Technology Innovation Institute’s Directed Energy Research Center Unveils First-in-GCC Region Laser-Matter Interaction Laboratory

Technology Innovation Institute’s Directed Energy Research Centre Unveils First-in-GCC Region Laser-Matter Interaction Laboratory

 

• New capabilities from DERC have applications across sectors

• First Laser-Matter interaction images from laboratory unveiled

 

Technology Innovation Institute (TII), the applied research pillar of Abu Dhabi’s Advanced Technology Research Council (ATRC) today announced that its Directed Energy Research Center (DERC) has become the first entity in the GCC region to operate a Laser-Matter Interaction Laboratory (LMI Lab) capability.

The LMI Laboratory is part of the Laser, Photonics, and Optoelectronics (LPO) Division, which investigates the physical processes involved in the interactions of a broad range of lasers with matter. In doing so, the division develops new methodologies in different fields, such as laser materials processing, plasma physics, nanotechnology, and non-linear optics.

The mobile laser laboratory provides unique opportunities to perform innovative and experimental testing in both indoor and outdoor environments. The laboratory offers critical infrastructures, service providers and research institutions in the UAE and the wider GCC region enhanced access to laser-matter interaction capabilities – a function that previously, was outsourced abroad.

The availability of the capabilities in the region also paves the way for a higher uptake of lasers in multiple applications across diverse industries.

Dr. Ray O. Johnson, CEO of Technology Innovation Institute (TII), said: “We are encouraged by the work accomplished by DERC’s researchers in getting this sophisticated lab operational in a very short time. At this fundamental research lab, we plan to investigate two closely-related topics – one is the interaction of matter with a strong laser field, i.e., at high power densities. The second is to study matter at very high energy densities, i.e., hot dense plasmas. The outcomes of such experiments will further enhance DERC’s and TII’s credibility as regional leaders in high-energy physics.”

Speaking on the breakthrough, Dr. Chaouki Kasmi, Chief Researcher, Directed Energy Research Center (DERC), said: “The launch of the Laser-Matter Interaction Laboratory is a significant addition to DERC’s growing portfolio of cutting-edge technological solutions that are shaping our future. While established technology leaders including the USA, the UK, France, Germany, and many others already possess this tech solution, it is unique to the GCC region and much like our electromagnetic compatibility labs, is expected to have wide-ranging implications in scientific testing as well as commercial and industrial applications.”

DERC and our partners are working on innovations in domains such as laser materials processing - welding, cutting, drilling, sintering, hardening, cladding, surface treatment, plasma technologies, electromagnetic pulse generation, plasma waveguiding, remote sensing, laser communication, and nanomaterials.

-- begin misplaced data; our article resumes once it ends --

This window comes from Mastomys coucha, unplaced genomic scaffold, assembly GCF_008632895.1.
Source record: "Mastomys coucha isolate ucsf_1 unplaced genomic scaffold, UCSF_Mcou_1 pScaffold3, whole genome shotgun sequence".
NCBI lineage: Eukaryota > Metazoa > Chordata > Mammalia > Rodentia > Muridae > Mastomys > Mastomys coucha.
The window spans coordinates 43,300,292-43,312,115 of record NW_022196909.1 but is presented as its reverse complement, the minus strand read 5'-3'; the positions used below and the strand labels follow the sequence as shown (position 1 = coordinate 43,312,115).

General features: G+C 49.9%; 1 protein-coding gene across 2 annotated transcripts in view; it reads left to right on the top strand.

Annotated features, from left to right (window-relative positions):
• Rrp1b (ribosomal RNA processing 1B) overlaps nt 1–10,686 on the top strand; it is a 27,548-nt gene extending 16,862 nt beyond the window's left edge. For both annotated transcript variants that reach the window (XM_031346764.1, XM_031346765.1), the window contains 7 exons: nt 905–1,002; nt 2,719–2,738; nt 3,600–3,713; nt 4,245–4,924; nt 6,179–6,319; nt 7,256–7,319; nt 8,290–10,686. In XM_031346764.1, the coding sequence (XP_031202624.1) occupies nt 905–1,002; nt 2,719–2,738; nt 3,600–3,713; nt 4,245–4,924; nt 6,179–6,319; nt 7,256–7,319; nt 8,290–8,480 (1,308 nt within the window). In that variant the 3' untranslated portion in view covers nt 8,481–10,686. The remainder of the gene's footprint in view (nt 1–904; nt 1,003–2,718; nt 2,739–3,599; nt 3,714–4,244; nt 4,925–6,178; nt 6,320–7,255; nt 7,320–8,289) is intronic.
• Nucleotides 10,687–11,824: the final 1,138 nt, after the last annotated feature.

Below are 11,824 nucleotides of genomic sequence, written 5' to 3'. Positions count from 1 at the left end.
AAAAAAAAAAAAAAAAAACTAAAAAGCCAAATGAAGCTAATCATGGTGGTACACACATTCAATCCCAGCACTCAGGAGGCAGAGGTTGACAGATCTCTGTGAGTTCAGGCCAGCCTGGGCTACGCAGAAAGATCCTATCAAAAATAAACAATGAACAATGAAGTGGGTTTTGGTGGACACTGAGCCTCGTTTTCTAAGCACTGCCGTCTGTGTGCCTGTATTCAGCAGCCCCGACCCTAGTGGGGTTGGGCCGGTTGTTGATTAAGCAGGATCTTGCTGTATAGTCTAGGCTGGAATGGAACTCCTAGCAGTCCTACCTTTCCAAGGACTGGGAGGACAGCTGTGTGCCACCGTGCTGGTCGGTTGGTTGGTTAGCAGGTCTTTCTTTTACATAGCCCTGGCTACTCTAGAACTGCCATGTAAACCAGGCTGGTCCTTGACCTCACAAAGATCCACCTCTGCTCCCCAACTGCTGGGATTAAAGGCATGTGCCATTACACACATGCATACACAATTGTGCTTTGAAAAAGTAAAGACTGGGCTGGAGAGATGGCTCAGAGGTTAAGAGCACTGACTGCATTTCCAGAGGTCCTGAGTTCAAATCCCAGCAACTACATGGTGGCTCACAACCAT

Dr Kasmi added: “Lasers are used in an extraordinarily wide range of applications. One area that is increasingly important is the manufacturing sector, where the level of precision at which a laser can operate is far greater than that of the equivalent physical tool. With this laboratory, we will be able to support the manufacturing sector – among the priority industries for countries in the region. Apart from this, the lab will enable new scientific research and development capabilities and support other industrial applications – such as the next generation of telecommunication technologies.”

DERC’s future capabilities will comprise an ISO class 7 cleanroom and a mobile laser laboratory with environment simulation chambers (environmental, turbulences, and vibration) and different laser systems, such as multi-kilowatt lasers in continuous wave (CW) and multi-terawatt lasers (TW) in pulsed mode.

In addition, the LMI Laboratory will further theoretical and experimental advances in different fields that rely on light-matter interactions, including atomic, molecular and optical physics, photonics, chemistry, and optoelectronics, among others.

The laboratory is set to study the heating, melting, and evaporation mechanisms induced in laser-matter interaction, according to a broad range of laser parameters on various solid materials. The investigations at the laboratory will be helpful in optimising the process parameters in laser materials processing to facilitate products of the desired quality.

Furthermore, high-speed imaging and spectroscopy research can lead to the development of low-cost, compact online monitoring tools for quality control in production, thereby enabling cost and time savings in the post-mortem analysis for quality assurance. To observe the fast phenomena taking place during the laser-materials interaction process, the lab will also leverage several diagnostics tools such as high-speed camera, streak camera, picosecond gated intensified charge coupled device camera and spectrometers.

Another key capability at the laboratory will be thermal blooming, caused due to the nonlinear interaction of the high-power laser beam with atmosphere in which certain molecules and particulates absorb a fraction of the laser radiation. To study this effect, the team at DERC will deploy outdoor laser sources and different sensors to investigate the physical processes involved in the interaction of different lasers (CW & pulsed) in the GCC environment.